Manny Ramirez predicts this will be his last year with the Dodgers.
“I know I’m not going to be here next year,” Ramirez said. So you don’t think you will re-sign with Dodgers? “I doubt it, I don’t know,” he said. “I’m happy to be here. I’m going to try to enjoy myself.”
Asked what made him think he wouldn’t be in Los Angeles in 2011, Ramirez replied, “I don’t know. I just know that I’m not going to be here.”
Meanwhile, Bulldoggin’ Bill Shaikin uncovers a ghastly forecast within the McCourt/Dodgers finances. In short, “The Dodgers could seek to keep their player payroll below last year’s level through 2018 while the average ticket price and club revenue could nearly double, according to confidential financial documents included in a court filing last week.”
Though I’m not a HUGE Will Leitch/Deadspin fan (jealousy?), he knocks it out of the park today with his “1977 Dodgers” analogies, and some very nice insight (truth) on this wonderfully putrid city: It’s a fantasy land, a ballpark complex in the middle of a downtown that isn’t a downtown, a distraction but one tucked away, a film set off a freeway exit. It gives them that unique artificial quality we demand from Los Angeles: The Dodgers are fake, but comfortably fake, an illusion that’s constant, and therefore not an illusion anymore at all. Squint, and all those young guys, your Kemp, your Ethier, your Kershaw, they feel like your Garveys and your Ceys and your Lopes. The Dodgers should always be perfect and stupidly beautiful. They should feel like the ideal of their age. They are not showy like the Lakers, not flashy, not dangerous, not quirky. They are Bob Hope. They are not Jack Nicholson.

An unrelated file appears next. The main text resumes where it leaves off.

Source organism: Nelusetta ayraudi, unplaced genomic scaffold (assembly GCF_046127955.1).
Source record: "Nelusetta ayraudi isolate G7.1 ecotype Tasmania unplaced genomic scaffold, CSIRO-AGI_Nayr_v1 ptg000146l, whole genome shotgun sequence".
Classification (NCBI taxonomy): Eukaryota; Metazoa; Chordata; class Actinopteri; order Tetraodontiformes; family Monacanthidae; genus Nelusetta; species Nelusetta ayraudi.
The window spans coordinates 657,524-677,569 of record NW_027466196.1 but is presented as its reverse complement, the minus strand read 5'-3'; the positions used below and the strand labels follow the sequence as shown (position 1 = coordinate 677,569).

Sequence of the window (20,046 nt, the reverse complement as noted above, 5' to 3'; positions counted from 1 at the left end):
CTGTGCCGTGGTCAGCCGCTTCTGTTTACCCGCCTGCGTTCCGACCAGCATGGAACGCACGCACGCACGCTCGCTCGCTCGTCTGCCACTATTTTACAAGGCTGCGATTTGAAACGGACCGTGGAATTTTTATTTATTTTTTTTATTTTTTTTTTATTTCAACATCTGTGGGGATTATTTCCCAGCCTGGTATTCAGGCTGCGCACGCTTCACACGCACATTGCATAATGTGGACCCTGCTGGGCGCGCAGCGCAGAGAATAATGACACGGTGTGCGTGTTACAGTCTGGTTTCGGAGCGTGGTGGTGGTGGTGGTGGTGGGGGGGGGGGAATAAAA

Lastly, Vicente Padilla is back after a few more grisly details about his self-inflicted shooting wound this offseason.